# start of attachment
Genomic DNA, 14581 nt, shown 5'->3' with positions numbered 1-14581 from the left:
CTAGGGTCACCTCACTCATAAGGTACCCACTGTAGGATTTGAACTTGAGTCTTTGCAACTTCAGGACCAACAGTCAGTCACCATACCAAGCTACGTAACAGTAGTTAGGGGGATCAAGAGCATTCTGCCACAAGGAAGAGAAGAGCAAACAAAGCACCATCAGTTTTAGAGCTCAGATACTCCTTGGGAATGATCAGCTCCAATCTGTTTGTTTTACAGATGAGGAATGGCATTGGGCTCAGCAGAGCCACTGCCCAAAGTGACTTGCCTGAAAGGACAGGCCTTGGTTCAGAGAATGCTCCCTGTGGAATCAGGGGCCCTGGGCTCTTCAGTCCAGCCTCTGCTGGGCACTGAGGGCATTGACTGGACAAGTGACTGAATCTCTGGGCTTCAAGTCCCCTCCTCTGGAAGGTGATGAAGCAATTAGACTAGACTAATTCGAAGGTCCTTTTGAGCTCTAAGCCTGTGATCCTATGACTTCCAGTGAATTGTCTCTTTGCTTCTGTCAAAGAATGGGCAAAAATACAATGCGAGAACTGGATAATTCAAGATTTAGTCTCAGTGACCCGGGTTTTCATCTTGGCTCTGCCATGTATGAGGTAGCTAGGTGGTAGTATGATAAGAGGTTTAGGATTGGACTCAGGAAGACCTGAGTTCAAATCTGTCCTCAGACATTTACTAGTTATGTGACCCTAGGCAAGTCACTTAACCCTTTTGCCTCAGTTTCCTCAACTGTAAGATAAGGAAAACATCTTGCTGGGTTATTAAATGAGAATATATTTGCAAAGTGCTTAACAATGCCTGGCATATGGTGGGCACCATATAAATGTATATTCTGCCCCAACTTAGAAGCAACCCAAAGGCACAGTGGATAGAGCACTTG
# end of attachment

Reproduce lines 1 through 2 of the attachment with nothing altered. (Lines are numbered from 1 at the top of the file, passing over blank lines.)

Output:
Genomic DNA, 14581 nt, shown 5'->3' with positions numbered 1-14581 from the left:
CTAGGGTCACCTCACTCATAAGGTACCCACTGTAGGATTTGAACTTGAGTCTTTGCAACTTCAGGACCAACAGTCAGTCACCATACCAAGCTACGTAACAGTAGTTAGGGGGATCAAGAGCATTCTGCCACAAGGAAGAGAAGAGCAAACAAAGCACCATCAGTTTTAGAGCTCAGATACTCCTTGGGAATGATCAGCTCCAATCTGTTTGTTTTACAGATGAGGAATGGCATTGGGCTCAGCAGAGCCACTGCCCAAAGTGACTTGCCTGAAAGGACAGGCCTTGGTTCAGAGAATGCTCCCTGTGGAATCAGGGGCCCTGGGCTCTTCAGTCCAGCCTCTGCTGGGCACTGAGGGCATTGACTGGACAAGTGACTGAATCTCTGGGCTTCAAGTCCCCTCCTCTGGAAGGTGATGAAGCAATTAGACTAGACTAATTCGAAGGTCCTTTTGAGCTCTAAGCCTGTGATCCTATGACTTCCAGTGAATTGTCTCTTTGCTTCTGTCAAAGAATGGGCAAAAATACAATGCGAGAACTGGATAATTCAAGATTTAGTCTCAGTGACCCGGGTTTTCATCTTGGCTCTGCCATGTATGAGGTAGCTAGGTGGTAGTATGATAAGAGGTTTAGGATTGGACTCAGGAAGACCTGAGTTCAAATCTGTCCTCAGACATTTACTAGTTATGTGACCCTAGGCAAGTCACTTAACCCTTTTGCCTCAGTTTCCTCAACTGTAAGATAAGGAAAACATCTTGCTGGGTTATTAAATGAGAATATATTTGCAAAGTGCTTAACAATGCCTGGCATATGGTGGGCACCATATAAATGTATATTCTGCCCCAACTTAGAAGCAACCCAAAGGCACAGTGGATAGAGCACTTG